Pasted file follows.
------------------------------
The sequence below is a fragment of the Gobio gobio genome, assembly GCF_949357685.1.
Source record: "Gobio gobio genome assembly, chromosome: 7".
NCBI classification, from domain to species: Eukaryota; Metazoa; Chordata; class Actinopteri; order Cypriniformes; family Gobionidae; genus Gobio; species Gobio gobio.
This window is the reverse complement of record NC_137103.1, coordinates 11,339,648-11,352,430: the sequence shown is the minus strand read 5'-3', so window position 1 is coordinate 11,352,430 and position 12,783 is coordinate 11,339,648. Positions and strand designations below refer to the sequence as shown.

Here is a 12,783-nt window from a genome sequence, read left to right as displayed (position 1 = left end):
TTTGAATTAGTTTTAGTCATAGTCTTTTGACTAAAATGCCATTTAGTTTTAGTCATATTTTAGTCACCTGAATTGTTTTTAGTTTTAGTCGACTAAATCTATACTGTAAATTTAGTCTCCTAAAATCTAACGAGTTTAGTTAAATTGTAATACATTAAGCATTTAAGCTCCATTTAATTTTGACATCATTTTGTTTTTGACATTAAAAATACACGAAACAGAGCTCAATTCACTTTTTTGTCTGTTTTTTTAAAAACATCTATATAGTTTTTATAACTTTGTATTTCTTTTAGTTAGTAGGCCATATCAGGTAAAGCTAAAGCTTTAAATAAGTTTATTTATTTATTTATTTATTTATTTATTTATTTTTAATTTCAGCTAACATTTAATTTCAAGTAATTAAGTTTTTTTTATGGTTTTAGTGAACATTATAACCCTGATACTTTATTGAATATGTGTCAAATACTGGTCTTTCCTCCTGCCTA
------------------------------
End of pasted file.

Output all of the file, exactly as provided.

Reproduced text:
The sequence below is a fragment of the Gobio gobio genome, assembly GCF_949357685.1.
Source record: "Gobio gobio genome assembly, chromosome: 7".
NCBI classification, from domain to species: Eukaryota; Metazoa; Chordata; class Actinopteri; order Cypriniformes; family Gobionidae; genus Gobio; species Gobio gobio.
This window is the reverse complement of record NC_137103.1, coordinates 11,339,648-11,352,430: the sequence shown is the minus strand read 5'-3', so window position 1 is coordinate 11,352,430 and position 12,783 is coordinate 11,339,648. Positions and strand designations below refer to the sequence as shown.

Here is a 12,783-nt window from a genome sequence, read left to right as displayed (position 1 = left end):
TTTGAATTAGTTTTAGTCATAGTCTTTTGACTAAAATGCCATTTAGTTTTAGTCATATTTTAGTCACCTGAATTGTTTTTAGTTTTAGTCGACTAAATCTATACTGTAAATTTAGTCTCCTAAAATCTAACGAGTTTAGTTAAATTGTAATACATTAAGCATTTAAGCTCCATTTAATTTTGACATCATTTTGTTTTTGACATTAAAAATACACGAAACAGAGCTCAATTCACTTTTTTGTCTGTTTTTTTAAAAACATCTATATAGTTTTTATAACTTTGTATTTCTTTTAGTTAGTAGGCCATATCAGGTAAAGCTAAAGCTTTAAATAAGTTTATTTATTTATTTATTTATTTATTTATTTATTTTTAATTTCAGCTAACATTTAATTTCAAGTAATTAAGTTTTTTTTATGGTTTTAGTGAACATTATAACCCTGATACTTTATTGAATATGTGTCAAATACTGGTCTTTCCTCCTGCCTA